4. Bayley J, Crossley D, Ponting M (2008) Metals and Metalworking - A Research Framework for Archaeometallurgy, The Historical Metallurgy Society

  5. Bilgi Ö (ed) (2004) Anatolia, Cradle of Castings. Döktaş, Istanbul

  6. Bowen NL (1915) The later stages of the evolution of the igneous rocks. The Journal of Geology 23:1–91

    Article  Google Scholar 

  7. Bucher K, Grapes R (2011) Petrogenesis of Metamorphic Rocks, 8th edn. Springer, Berlin

  8. Chirikure S, Heimann RB, Killick D (2010) The technology of tin smelting in the Rooiberg Valley, Limpopo Province, South Africa, ca. 1650–1850 CE. J Archaeol Sci 37:1656–1669

    Article  Google Scholar 

  9. Colman SM (1982) Chemical weathering of basalts and andesites: evidence from weathering rinds. U.S. Geological Survey, Professional Paper 1246

  10. Costin CL (1991) Craft specialization: issues in defining, documenting, and explaining the organization of production. Archaeol Method Theory 3:1–56

    Google Scholar 

  11. Craddock PT (1976) The composition of the copper alloys used by the Greek, Etruscan and Roman civilizations. 1: the Greeks before the Archaic period. J Archaeol Sci 3:93–113

    Article  Google Scholar 

  12. Craddock PT (1978) The composition of the copper alloys used by the Greek, Etruscan and Roman civilizations. 3: the origins and early use of brass. J Archaeol Sci 5:1–16

  13. Craddock PT (2015) The metal casting traditions of South Asia: continuity and innovation. Indian J Hist Sci 50:55–82

    Google Scholar 

  14. Crew P, Rehren Th (2002) High-temperature workshop residues from Tara—iron, bronze and glass. Discovery Programme Report 6:83–103

  15. Davey CJ (2009) The early history of lost-wax casting. In: Mei J, Rehren Th (eds) Metallurgy and Civilisation. Eurasia and Beyond. Archetype Publications, London, pp 147–154

  16. Dungworth D (2000) A note on the analysis of crucibles and moulds. Hist Metall 34:83–86

    Google Scholar 

  17. Dungworth, D (2013) Experimental archaeometallurgy: hypothesis testing, happy accidents and theatrical performances. In: Dungworth D, Doonan RCP (eds) Accidental and Experimental Archaeometallurgy, HMS Occasional Publication 7. The Historical Metallurgy Society, pp 11–16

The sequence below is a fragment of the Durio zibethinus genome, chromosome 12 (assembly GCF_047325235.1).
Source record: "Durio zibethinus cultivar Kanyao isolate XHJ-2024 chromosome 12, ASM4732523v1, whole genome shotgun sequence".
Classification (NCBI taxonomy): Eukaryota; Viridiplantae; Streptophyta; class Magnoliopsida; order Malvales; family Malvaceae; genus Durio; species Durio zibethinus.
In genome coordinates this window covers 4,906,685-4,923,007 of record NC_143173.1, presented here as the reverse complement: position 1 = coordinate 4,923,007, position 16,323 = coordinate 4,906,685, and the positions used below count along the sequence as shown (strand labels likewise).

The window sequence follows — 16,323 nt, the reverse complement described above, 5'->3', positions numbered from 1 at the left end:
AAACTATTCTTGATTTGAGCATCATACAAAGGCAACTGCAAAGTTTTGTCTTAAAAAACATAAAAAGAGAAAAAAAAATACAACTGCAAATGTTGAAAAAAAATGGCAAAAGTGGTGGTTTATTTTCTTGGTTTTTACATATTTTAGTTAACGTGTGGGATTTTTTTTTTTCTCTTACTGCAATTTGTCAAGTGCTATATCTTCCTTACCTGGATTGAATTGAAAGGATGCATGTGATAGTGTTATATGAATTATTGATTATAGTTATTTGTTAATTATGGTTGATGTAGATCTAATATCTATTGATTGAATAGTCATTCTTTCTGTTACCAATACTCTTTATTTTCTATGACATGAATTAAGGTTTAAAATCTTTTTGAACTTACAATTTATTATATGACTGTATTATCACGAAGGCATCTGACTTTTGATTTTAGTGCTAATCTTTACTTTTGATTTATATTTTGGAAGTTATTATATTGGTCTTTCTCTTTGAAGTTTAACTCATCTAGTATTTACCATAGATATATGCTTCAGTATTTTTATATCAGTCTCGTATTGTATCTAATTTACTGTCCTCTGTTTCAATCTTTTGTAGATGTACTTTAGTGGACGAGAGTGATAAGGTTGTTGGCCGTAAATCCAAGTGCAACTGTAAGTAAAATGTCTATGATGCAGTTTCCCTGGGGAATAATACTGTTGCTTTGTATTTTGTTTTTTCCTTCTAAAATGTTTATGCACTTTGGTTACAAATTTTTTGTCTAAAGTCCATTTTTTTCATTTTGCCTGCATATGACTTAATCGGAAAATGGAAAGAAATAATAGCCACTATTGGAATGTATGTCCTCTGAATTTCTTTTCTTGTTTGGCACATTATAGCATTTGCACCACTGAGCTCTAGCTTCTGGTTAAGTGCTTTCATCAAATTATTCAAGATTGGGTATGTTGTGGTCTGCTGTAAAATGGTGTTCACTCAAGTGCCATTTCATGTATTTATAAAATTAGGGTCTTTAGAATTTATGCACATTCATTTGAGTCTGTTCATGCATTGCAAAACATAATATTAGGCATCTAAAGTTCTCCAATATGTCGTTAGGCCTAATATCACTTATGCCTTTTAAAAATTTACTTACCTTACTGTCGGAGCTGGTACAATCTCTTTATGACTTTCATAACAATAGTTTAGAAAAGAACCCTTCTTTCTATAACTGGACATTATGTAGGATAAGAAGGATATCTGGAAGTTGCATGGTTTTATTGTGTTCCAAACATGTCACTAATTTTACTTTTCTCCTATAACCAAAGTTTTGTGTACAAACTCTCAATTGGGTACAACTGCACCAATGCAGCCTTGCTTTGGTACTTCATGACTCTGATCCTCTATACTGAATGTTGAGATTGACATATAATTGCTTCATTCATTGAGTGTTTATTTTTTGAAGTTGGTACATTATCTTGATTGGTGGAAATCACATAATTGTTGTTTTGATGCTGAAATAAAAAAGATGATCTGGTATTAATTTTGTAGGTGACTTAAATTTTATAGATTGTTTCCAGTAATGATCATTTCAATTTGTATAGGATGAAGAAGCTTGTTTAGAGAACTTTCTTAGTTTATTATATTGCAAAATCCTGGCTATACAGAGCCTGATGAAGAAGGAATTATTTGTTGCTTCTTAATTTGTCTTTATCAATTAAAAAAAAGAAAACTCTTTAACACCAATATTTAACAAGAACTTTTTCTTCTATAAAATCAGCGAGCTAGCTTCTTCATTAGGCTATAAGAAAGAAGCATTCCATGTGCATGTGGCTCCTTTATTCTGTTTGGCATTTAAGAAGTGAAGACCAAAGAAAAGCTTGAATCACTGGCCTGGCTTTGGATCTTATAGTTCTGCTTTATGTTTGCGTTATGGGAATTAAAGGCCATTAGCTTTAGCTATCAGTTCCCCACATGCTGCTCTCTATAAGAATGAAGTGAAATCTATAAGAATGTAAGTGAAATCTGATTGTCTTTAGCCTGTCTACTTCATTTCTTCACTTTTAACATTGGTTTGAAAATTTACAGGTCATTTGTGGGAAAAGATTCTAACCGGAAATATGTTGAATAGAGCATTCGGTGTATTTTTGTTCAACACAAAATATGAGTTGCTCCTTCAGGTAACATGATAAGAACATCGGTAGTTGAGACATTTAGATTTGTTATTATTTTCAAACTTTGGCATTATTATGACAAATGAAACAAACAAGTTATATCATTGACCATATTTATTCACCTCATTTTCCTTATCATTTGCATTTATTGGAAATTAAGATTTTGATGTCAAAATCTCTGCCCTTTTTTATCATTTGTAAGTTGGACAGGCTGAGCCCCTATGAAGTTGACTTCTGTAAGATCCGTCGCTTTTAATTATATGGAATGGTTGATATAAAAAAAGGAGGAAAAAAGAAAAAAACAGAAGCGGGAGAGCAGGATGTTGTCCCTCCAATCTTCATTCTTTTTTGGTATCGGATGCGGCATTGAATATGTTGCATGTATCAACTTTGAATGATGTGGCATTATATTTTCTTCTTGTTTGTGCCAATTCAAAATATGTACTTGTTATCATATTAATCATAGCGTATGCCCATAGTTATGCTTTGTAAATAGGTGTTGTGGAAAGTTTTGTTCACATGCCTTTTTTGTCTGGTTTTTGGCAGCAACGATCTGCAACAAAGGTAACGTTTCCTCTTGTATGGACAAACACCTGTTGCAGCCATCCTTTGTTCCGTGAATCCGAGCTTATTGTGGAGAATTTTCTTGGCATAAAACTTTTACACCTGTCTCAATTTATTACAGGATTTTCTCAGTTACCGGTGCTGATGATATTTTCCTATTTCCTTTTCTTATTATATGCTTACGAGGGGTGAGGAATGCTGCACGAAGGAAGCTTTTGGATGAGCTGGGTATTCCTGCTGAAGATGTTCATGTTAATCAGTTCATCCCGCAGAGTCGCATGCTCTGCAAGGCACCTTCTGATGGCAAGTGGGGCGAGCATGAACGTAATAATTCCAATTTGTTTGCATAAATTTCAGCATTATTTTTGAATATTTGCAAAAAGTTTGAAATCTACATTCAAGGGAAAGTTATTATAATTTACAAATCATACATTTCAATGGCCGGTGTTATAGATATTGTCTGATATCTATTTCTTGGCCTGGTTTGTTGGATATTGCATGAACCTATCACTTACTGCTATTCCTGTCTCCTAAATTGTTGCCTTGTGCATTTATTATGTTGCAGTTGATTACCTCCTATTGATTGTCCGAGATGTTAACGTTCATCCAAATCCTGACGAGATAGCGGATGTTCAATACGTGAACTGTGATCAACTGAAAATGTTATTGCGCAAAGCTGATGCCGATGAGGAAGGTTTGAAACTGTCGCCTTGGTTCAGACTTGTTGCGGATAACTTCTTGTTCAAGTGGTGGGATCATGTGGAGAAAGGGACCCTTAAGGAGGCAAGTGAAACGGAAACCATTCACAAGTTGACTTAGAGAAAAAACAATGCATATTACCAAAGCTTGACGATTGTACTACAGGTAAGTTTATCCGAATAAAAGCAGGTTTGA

18. Eggleton RA, Foudoulis C, Varkevisser D (1987) Weathering of basalt: changes in rock chemistry and mineralogy. Clay and Clay Minerals 35:161–169

    Article  Google Scholar 

  19. Ellingham HJT (1944) Reducibility of oxides and sulphides in metallurgical processes. Journal of the Society of Chemical Industry 5:125–133

    Google Scholar 

  20. Erb-Satullo NL, Gilmour BJJ, Khakhutaishvili N (2015) Crucible technologies in the Late Bronze-Early Iron Age South Caucasus: copper processing, tin bronze production, and the possibility of local tin ores. J Archaeol Sci 61:260–276

    Article  Google Scholar 

  21. Evans RT, Tylecote RF (1967) Some vitrified products. Bulletin of the Historical Metallurgy Group 1:22–23

    Google Scholar 

  22. Gale NH, Stos-Gale ZA, Gilmore GR (1985) Alloy types and copper sources of Anatolian copper alloy artifacts. Anatol Stud 35:143–173

    Article  Google Scholar 

  23. Goren Y (2008) The location of specialized copper production by the lost wax technique in the chalcolithic southern Levant. Geoarchaeology 23:374–397

    Article  Google Scholar 

  24. Grave P, Kealhofer L, Marsh B (2005) Ceramic compositional analysis and the Phrygian sanctuary at Dümrek. In: Kealhofer L (ed) The Archaeology of Midas and the Phrygians: Recent Work at Gordion. University of Pennsylvania Museum of Archaeology and Anthropology, Philadelphia, pp 149–160

  25. Grave P, Kealhofer L, Marsh B, Sams GK, Voigt M, DeVries K (2009) Ceramic production and provenience at Gordion, Central Anatolia. J Archaeol Sci 36:2162–2176

    Article  Google Scholar 

  26. Hall FP, Insley H (1933) A compilation of phase-rule diagrams of interest to the ceramist and silicate technologist. J Am Ceram Soc 16:463–567

    Article  Google Scholar 

  27. Hauptmann A (2007) The Archaeometallurgy of Copper – Evidence from Faynan. Springer, Jordan

  28. Hein A, Karatasios I, Müller NS, Kilikoglou V (2013) Heat transfer properties of pyrotechnical ceramics used in ancient metallurgy. Thermochim Acta 573:87–94

    Article  Google Scholar 

  29. Henrickson RC (1993) Politics, economics, and ceramic continuity at Gordion in the late second and first millennia B.C. In: Kingery WD (ed) Social and Cultural Contexts of New Ceramic Technologies, Ceramics and Civilization, vol 6. American Ceramic Society, Ohio, pp 89–176

  30. Henrickson RC (1994) Continuity and discontinuity in the ceramic tradition at Gordion during the Iron Age. In: French D, Çilingiroğlu A (eds) Anatolian Iron Ages 3. The proceedings of the third Anatolian Iron Ages colloquium held at Van, 6–12 August 1990, British Institute of Archaeology at Ankara, Monograph 16. British Institute of Archaeology at Ankara, London, pp 95–129

  31. Henrickson RC (2005) The local potter’s craft at Phrygian Gordion. In: Kealhofer L (ed) The Archaeology of Midas and the Phrygians: Recent Work at Gordion. University of Pennsylvania Museum of Archaeology and Anthropology, Philadelphia, pp 124–135

  32. Henrickson RC, Blackman MJ (1996) Large-scale production of pottery at Gordion: a comparison of the Late Bronze and Early Phrygian industries. Paléorient 22:67–87

    Article  Google Scholar 

  33. Hirao Y, Enomoto J, Tachikawa H (1995) Lead isotope ratios of copper, zinc and lead minerals in Turkey in relation to the provenance study of artefacts. In: Prince Takahito Mikasa HIH (ed) Essays on Ancient Anatolia and its surrounding Civilisations. Harrassowitz Verlag, Wiesbaden, pp 89–114